* Tomato salad: Italian style, sliced and fanned out, the slices alternated with sliced mozzarella and leaves of basil; or German style, diced and left to marinate for a few hours with oil and vinegar and chopped onion.

* Crabs: We are, after all, the Chesapeake Bay's neighbors. Spread a table with newspaper and get out the mallets and picks, and the beer, of course. You can buy crabs already steamed at any crab house, but if you don't like yours peppery, try buying them at Morgan's on the Maine Avenue Wharf, where they are steamed without seasoning, which is added afterward to your taste.

* Carpaccio: Don't grind your raw beef into steak tartare, slice it paper-thin (more easily done if it is partially frozen) and fan out on a plate as an appetizer to serve with a sauce of oil, vinegar, capers, anchovy, onion and dijon mustard, blended until thickened and nearly smooth.

* Corn fritters: After a summer of sweet corn -- as we would have it -- morning, noon and night, you might crave some variety. Here are the most unusual and delicious corn fritters we know, from a well-aged page of Gourmet magazine:

INDONESIAN CORN FRITTERS (4 to 6 servings) 4 ears of corn, uncooked 2 tablespoons grated onion 1/2 teaspoon ground coriander seed 1 clove garlic, crushed 1 tablespoon finely chopped leek 1 tablespoon finely chopped parsley 2 eggs 1 ounce finely chopped cooked shrimp 2 tablespoons flour, or more Salt to taste Oil for frying

Grate the corn into a bowl, and with the back of a knife, scrape off all the milk remaining on the cob. Add all the ingredients except the oil. If mixture is too moist to hold its shape on a spoon, add a little more flour. Drop batter by tablespoons into 1/2 inch hot oil in a skillet. Fry fritters until golden, turning to brown them evenly. Drain on paper towels and serve hot.

* Cold cherry soup: Using fresh sweet or sour cherries, stew them in water with cinnamon and lemon peel until they are soft. Add a little sugar if sour cherries were used, perhaps a squeeze of lemon if sweet cherries were used. Thicken with a little cornstarch or arrowroot and serve hot or cold, with or without a dollop of sour cream.

* Hamburgers grilled with roquefort: Tuck the roquefort -- or any other cheese you like -- inside thick hamburgers before grilling them, taking care to seal the meat well around the cheese.

* Chicken salad made with fresh tarragon and lemon: And remember that the chicken tastes even better if it is marinated in a vinaigrette while still hot.

* Cantaloupe with blueberries & mint: Cut the cantaloupe into balls and combine with blueberries in a syrup of 2 parts sugar and one part water, boiled until sugar dissolves and then cooled, with a few sprigs of fresh mint chopped into the syrup. Let the whole thing blend for several hours in the refrigerator before serving in glass bowls.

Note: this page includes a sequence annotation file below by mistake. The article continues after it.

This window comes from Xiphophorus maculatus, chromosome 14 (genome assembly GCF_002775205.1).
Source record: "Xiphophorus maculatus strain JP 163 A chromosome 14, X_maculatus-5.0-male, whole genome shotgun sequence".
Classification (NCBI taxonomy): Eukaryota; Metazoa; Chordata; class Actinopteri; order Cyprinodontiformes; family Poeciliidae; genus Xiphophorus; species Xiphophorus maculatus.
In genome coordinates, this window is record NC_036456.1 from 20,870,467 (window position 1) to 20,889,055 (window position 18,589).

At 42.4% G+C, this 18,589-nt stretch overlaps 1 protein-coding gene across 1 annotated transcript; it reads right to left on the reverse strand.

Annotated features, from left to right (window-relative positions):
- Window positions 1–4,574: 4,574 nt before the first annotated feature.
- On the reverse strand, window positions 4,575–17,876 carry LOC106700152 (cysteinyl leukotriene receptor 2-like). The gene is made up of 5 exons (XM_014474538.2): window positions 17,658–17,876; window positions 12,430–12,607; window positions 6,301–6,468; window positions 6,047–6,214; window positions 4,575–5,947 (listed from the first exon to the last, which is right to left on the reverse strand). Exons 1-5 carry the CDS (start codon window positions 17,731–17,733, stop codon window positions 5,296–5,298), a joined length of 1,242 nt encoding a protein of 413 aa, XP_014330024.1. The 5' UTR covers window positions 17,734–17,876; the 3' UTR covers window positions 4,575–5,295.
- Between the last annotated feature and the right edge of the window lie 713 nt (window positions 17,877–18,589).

* Swordfish grilled over charcoal: The fire should be an ashy gray, the fish cut thick and cooked just until the pink in the center begins to turn opaque.

* Cold rockfish with caper mayonnaise: Or any leftover fish, whole and coated with the mayonnaise or mashed together into an hors d'oeuvre spread.

* Strawberries romanoff: Or strawberries anything, just as long as they are locally grown and a fully ripe red.

* Vegetable salad: Diced cucumbers, tomatoes, radishes and scallions folded into yogurt or sour cream. Crunchy and cooling.

* Tabooli: Raid your neighbor's garden of mint and your nearest Middle Eastern grocery of bulgur, and combine both with oil, lemon, chopped onion and tomato.

* Herring-apple salad: Sharp and cool and addictive, a combination of diced pickled herring, apple, cold cooked beets and cold cooked potatoes, spiked with onion and dill, dressed with sour cream and lemon or vinegar. Tossed until well combined, it turns a fetching pink.

* Blueberry muffins: Sholl's cafeterias will be making them with fresh berries as soon as they ripen.

* Baby lima beans and freshly shelled peas: The Montgomery County Farm Women's Cooperative, in Bethesda, among others, will have them; and remember that the Bethesda market's raspberries may be the cheapest in town.

* Plum cake: For two months, starting around mid-August, the DeLuxe Bakery in White Oak will be selling its plum cake made with fresh Italian plums -- 15 pounds of them per sheet of cake -- and apricot glaze on a thin and flaky bottom crust, an old family recipe brought from Germany and now a Washington tradition.

* Wild blueberry jam: We've never tasted better than the intensely fragrant and runny, not-too-sweet jams from the American Spoon, sold at the five Garfinckel's stores that have food departments. The stores at the moment also have black raspberry and peach, selling for $5.50 to $6 a jar. But we will be waiting at the end of the summer for the new crop -- vintage dated, no less -- of wild blackberry, strawberry, red raspberry and the brand new apricot jams produced under this label by New York's River Cafe restaurant.

* Iced tea: Not from a can, not spooned out of a jar, but true iced tea, made from cold water brought to a boil and brewed with loose tea for three to five minutes in a warmed teapot, then strained and poured over ice. Preferably ice cubes made from leftover iced tea.